65VerdeGS

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About 65VerdeGS

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  • Birthday 08/16/1965

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  • Gender:
    Male
  • Location:
    Vancouver, BC

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  • Biography
    I've owned my '65 Gran Sport since 1983.

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  1. Boy, am I out of date on today's cost of bumper chroming!!! Thanks everyone for relaying your experience, and for being honest enough to actually quote what it cost you for bumper plating. My rear bumper is quite presentable but has a couple of annoying flaws from when I had it done last time about a dozen years ago. I probably should have returned it to be re-done but was anxious to get the car back together because the body man who restored it had already had it for over 18 months. Considering how bloody expensive it will likely be ($1,000+ here in Canada) to have my rear bumper re-plated today, I might just have to get used to it as it is.
  2. Anyone have recent experience having their '65 rear bumper straightened and re-chromed? What would it cost, more or less, to remove a minor dent, and re-chrome the bumper? These aren't light pieces, so shipping would be expensive. I haven't located a local source for the work, but am open to using a bumper plater in BC Canada, or Washington State. Thanks.
  3. Beautiful car in a handsome colour! Well-optioned too! I'm sure you get lots of attention from astonished onlookers. Not many of these in Britain. A little suggestion - you might like to flip your battery so that the positive terminal is AWAY from the left hand fender. Lots has been posted about this on the forum. Cheers, and congratulations!
  4. The rear wheel wells on my '65 had the same problem - rust bubbles along the edge of the wheel openings and along the bottom back of the wheels. The rust had gone through the outer panel and more rust was found in the inner rear quarters too. When my bodyman restored the car he asked if I could obtain patch panels for the rear quarter panels. Of course, none were available. My guy said "Ok, no problem, I'll figure something out." He later told me that he knew something was "out" with my rear quarters. The previous owner had repaired one side that had been dented but my body guy said it seemed "fat" to him. So he dug out a layer of bondo, and used the stainless steel wheel well mouldings as a pattern to fabricate and shape the lip of each wheel well. First he cut out all the rusted areas, which included the lip of the wheel wells. Then, he welded in new metal and shaped it using the stainless moulding on each side as a pattern. I came to learn that the guy I hired was a very skilled in working with metal. He also restored the trunk floor on my car, which had rusted out due to the inevitable leaking back window. He cut out the rusty floor area then fabricated a replacement floor including the gussets, those channels that are stamped into the steel to add rigidity. This was more than I expected, and really not entirely necessary, as the trunk floor would be covered by the fabric trunk lining anyway. Note that the Riv rear quarters have and INNER and an OUTER metal panel. Yes, there's two. You could cheap out and only restore the outer panel, which is visible. But a proper job means cutting out the rust from the inner panel and welding in new metal and shaping it to do a proper restoration. Good luck with your project.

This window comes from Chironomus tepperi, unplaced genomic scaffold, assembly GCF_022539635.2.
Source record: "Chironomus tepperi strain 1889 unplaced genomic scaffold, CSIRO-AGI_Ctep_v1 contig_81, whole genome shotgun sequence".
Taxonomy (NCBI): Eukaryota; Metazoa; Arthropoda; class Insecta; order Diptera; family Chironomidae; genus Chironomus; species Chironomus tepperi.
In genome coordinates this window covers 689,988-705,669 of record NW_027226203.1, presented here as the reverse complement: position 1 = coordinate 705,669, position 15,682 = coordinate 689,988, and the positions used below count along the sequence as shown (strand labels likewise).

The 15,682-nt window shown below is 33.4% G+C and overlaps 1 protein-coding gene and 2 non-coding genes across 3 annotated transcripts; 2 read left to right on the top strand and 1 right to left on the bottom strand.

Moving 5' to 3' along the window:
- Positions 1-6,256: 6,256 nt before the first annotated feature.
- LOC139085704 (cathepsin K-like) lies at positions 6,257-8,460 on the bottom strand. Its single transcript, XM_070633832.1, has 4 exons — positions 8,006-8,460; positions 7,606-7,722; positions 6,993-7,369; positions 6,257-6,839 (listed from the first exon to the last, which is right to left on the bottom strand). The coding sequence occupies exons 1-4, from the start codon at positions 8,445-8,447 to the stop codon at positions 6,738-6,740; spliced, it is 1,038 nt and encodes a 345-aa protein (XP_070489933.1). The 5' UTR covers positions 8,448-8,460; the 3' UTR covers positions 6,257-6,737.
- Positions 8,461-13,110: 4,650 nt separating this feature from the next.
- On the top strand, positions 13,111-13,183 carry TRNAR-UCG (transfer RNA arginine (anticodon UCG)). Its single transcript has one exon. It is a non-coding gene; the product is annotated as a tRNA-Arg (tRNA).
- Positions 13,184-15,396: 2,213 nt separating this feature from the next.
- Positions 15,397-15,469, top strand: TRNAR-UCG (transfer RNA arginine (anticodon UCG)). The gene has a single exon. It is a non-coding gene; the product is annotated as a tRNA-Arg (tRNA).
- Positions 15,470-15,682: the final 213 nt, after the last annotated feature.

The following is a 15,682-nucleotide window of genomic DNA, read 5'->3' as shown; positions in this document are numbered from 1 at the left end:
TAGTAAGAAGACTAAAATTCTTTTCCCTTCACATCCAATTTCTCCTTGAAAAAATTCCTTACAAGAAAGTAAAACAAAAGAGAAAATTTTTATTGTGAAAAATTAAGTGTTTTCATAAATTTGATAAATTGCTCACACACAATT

5. Hey Kevin, What color are the mats you are trying to identify? I ask because certain colors were reproduced and others not yet. I think the most commonly reproduced color of mats is black, beige/brown, and possibly white. The black ones are a good bet to reproduce as this color 'goes' with most interior colors. Oddball colors like dark green, aqua, and red just aren't reproduced because these were not common interior colors even when the cars were new. The dark green Handi-Mats sold for full-size Buicks are not reproduced. My car has Trim Code 620 - Dark Green. One can buy repro mats in a lighter green, of a slightly different pattern, but these aren't correct for my '65 Riviera. When I bought my Riv in 1983 it only had the two front rubber mats. The driver's one had split near the gas pedal cut out. I patched it from behind with good old duct tape. Then, about 15 years ago I miraculously came across a set of dark green front mats with the rear handi-mats on eBay. These were in very good to excellent condition. Luckily mine was the winning bid at $78! I believe the original mats were made by RUBBERMAID. I'm not near my Riv to study them, but I believe this brand name is molded into the back of the mats. My original mats have numbers printed on them, but I don't know how to decipher them. I'll go take a photo or two of the back of my mats to post for all to see. Alex